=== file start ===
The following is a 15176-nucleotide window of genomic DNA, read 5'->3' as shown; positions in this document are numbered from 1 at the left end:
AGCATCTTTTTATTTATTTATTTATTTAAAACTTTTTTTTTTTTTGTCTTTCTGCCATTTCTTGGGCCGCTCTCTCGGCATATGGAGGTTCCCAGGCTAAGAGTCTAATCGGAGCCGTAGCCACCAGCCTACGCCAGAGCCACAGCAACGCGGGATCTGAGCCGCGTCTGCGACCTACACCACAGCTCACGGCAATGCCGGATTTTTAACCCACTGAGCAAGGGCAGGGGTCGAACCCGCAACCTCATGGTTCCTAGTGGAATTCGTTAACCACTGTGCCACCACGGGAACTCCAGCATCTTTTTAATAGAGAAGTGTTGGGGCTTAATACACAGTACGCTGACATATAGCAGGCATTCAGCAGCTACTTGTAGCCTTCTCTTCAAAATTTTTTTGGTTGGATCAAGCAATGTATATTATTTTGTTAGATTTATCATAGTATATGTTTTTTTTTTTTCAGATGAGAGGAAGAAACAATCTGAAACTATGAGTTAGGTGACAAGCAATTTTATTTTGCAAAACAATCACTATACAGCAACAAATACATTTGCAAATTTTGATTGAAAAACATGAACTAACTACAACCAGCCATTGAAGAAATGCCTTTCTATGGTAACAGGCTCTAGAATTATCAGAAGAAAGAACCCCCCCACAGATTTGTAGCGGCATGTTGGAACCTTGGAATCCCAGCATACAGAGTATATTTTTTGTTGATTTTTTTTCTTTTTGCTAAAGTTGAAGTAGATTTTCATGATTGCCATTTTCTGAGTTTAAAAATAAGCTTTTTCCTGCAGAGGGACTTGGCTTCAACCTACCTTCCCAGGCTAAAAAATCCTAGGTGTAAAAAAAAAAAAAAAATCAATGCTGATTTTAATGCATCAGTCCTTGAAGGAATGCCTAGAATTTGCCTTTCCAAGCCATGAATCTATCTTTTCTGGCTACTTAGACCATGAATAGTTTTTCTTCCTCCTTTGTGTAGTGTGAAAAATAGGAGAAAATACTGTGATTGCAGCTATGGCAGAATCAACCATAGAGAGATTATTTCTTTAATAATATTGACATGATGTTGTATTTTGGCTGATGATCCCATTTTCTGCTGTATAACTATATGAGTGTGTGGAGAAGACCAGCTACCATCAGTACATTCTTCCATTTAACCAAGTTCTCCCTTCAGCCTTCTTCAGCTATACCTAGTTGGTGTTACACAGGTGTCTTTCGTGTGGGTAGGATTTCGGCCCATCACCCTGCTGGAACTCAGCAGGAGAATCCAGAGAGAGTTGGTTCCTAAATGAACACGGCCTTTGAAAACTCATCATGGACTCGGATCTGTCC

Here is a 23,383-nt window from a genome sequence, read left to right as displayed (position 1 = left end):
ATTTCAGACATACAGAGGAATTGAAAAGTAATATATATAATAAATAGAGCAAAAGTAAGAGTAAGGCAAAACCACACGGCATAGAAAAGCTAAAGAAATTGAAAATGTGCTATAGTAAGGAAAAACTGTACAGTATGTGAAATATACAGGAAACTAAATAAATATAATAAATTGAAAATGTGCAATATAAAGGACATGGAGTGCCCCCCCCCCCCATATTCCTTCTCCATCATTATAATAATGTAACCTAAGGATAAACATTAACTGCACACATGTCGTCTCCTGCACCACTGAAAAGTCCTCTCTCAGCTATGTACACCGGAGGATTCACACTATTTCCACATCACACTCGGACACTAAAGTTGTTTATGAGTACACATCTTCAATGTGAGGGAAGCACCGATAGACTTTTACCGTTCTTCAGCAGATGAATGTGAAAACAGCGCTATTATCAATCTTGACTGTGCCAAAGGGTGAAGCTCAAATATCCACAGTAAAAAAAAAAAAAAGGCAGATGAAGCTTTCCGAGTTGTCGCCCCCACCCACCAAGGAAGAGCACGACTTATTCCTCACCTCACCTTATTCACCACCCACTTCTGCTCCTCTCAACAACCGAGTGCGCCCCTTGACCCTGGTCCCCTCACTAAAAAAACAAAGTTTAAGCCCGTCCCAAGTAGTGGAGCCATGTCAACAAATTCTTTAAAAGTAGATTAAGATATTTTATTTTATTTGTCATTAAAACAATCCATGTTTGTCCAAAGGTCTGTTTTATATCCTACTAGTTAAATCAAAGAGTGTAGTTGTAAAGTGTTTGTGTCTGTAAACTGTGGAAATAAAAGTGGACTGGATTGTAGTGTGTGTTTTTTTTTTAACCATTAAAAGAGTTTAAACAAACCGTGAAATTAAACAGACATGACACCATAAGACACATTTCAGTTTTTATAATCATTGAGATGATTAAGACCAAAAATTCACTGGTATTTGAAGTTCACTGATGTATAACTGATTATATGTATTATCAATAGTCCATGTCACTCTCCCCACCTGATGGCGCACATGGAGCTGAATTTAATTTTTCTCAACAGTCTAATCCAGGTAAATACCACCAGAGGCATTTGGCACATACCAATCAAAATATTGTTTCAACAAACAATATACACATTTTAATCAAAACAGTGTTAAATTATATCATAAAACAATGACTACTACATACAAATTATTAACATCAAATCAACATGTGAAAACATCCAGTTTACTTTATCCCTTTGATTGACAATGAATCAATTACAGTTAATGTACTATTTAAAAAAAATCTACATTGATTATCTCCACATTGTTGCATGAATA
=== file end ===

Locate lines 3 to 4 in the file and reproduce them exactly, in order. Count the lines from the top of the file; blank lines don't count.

Here is a 23,383-nt window from a genome sequence, read left to right as displayed (position 1 = left end):
ATTTCAGACATACAGAGGAATTGAAAAGTAATATATATAATAAATAGAGCAAAAGTAAGAGTAAGGCAAAACCACACGGCATAGAAAAGCTAAAGAAATTGAAAATGTGCTATAGTAAGGAAAAACTGTACAGTATGTGAAATATACAGGAAACTAAATAAATATAATAAATTGAAAATGTGCAATATAAAGGACATGGAGTGCCCCCCCCCCCCATATTCCTTCTCCATCATTATAATAATGTAACCTAAGGATAAACATTAACTGCACACATGTCGTCTCCTGCACCACTGAAAAGTCCTCTCTCAGCTATGTACACCGGAGGATTCACACTATTTCCACATCACACTCGGACACTAAAGTTGTTTATGAGTACACATCTTCAATGTGAGGGAAGCACCGATAGACTTTTACCGTTCTTCAGCAGATGAATGTGAAAACAGCGCTATTATCAATCTTGACTGTGCCAAAGGGTGAAGCTCAAATATCCACAGTAAAAAAAAAAAAAAGGCAGATGAAGCTTTCCGAGTTGTCGCCCCCACCCACCAAGGAAGAGCACGACTTATTCCTCACCTCACCTTATTCACCACCCACTTCTGCTCCTCTCAACAACCGAGTGCGCCCCTTGACCCTGGTCCCCTCACTAAAAAAACAAAGTTTAAGCCCGTCCCAAGTAGTGGAGCCATGTCAACAAATTCTTTAAAAGTAGATTAAGATATTTTATTTTATTTGTCATTAAAACAATCCATGTTTGTCCAAAGGTCTGTTTTATATCCTACTAGTTAAATCAAAGAGTGTAGTTGTAAAGTGTTTGTGTCTGTAAACTGTGGAAATAAAAGTGGACTGGATTGTAGTGTGTGTTTTTTTTTTAACCATTAAAAGAGTTTAAACAAACCGTGAAATTAAACAGACATGACACCATAAGACACATTTCAGTTTTTATAATCATTGAGATGATTAAGACCAAAAATTCACTGGTATTTGAAGTTCACTGATGTATAACTGATTATATGTATTATCAATAGTCCATGTCACTCTCCCCACCTGATGGCGCACATGGAGCTGAATTTAATTTTTCTCAACAGTCTAATCCAGGTAAATACCACCAGAGGCATTTGGCACATACCAATCAAAATATTGTTTCAACAAACAATATACACATTTTAATCAAAACAGTGTTAAATTATATCATAAAACAATGACTACTACATACAAATTATTAACATCAAATCAACATGTGAAAACATCCAGTTTACTTTATCCCTTTGATTGACAATGAATCAATTACAGTTAATGTACTATTTAAAAAAAATCTACATTGATTATCTCCACATTGTTGCATGAATA